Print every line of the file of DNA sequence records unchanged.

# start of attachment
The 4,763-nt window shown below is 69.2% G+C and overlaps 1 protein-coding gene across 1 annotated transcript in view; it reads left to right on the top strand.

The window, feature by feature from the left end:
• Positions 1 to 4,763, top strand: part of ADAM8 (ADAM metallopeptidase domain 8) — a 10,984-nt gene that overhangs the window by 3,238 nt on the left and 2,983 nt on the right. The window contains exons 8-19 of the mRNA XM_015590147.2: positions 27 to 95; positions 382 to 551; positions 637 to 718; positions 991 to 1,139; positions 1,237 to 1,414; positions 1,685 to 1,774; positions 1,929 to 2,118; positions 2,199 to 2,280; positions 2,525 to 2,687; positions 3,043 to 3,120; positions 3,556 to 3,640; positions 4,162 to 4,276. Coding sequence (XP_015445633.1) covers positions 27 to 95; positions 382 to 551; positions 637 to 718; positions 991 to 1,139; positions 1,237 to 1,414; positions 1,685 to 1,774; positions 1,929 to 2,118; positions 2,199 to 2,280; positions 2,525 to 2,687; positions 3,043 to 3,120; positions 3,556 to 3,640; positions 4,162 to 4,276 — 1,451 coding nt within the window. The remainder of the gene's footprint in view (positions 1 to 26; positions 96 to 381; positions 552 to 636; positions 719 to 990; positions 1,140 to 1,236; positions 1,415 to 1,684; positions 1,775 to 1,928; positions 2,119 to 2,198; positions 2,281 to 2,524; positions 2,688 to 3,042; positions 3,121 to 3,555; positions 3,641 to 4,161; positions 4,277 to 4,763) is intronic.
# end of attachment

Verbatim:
The 4,763-nt window shown below is 69.2% G+C and overlaps 1 protein-coding gene across 1 annotated transcript in view; it reads left to right on the top strand.

The window, feature by feature from the left end:
• Positions 1 to 4,763, top strand: part of ADAM8 (ADAM metallopeptidase domain 8) — a 10,984-nt gene that overhangs the window by 3,238 nt on the left and 2,983 nt on the right. The window contains exons 8-19 of the mRNA XM_015590147.2: positions 27 to 95; positions 382 to 551; positions 637 to 718; positions 991 to 1,139; positions 1,237 to 1,414; positions 1,685 to 1,774; positions 1,929 to 2,118; positions 2,199 to 2,280; positions 2,525 to 2,687; positions 3,043 to 3,120; positions 3,556 to 3,640; positions 4,162 to 4,276. Coding sequence (XP_015445633.1) covers positions 27 to 95; positions 382 to 551; positions 637 to 718; positions 991 to 1,139; positions 1,237 to 1,414; positions 1,685 to 1,774; positions 1,929 to 2,118; positions 2,199 to 2,280; positions 2,525 to 2,687; positions 3,043 to 3,120; positions 3,556 to 3,640; positions 4,162 to 4,276 — 1,451 coding nt within the window. The remainder of the gene's footprint in view (positions 1 to 26; positions 96 to 381; positions 552 to 636; positions 719 to 990; positions 1,140 to 1,236; positions 1,415 to 1,684; positions 1,775 to 1,928; positions 2,119 to 2,198; positions 2,281 to 2,524; positions 2,688 to 3,042; positions 3,121 to 3,555; positions 3,641 to 4,161; positions 4,277 to 4,763) is intronic.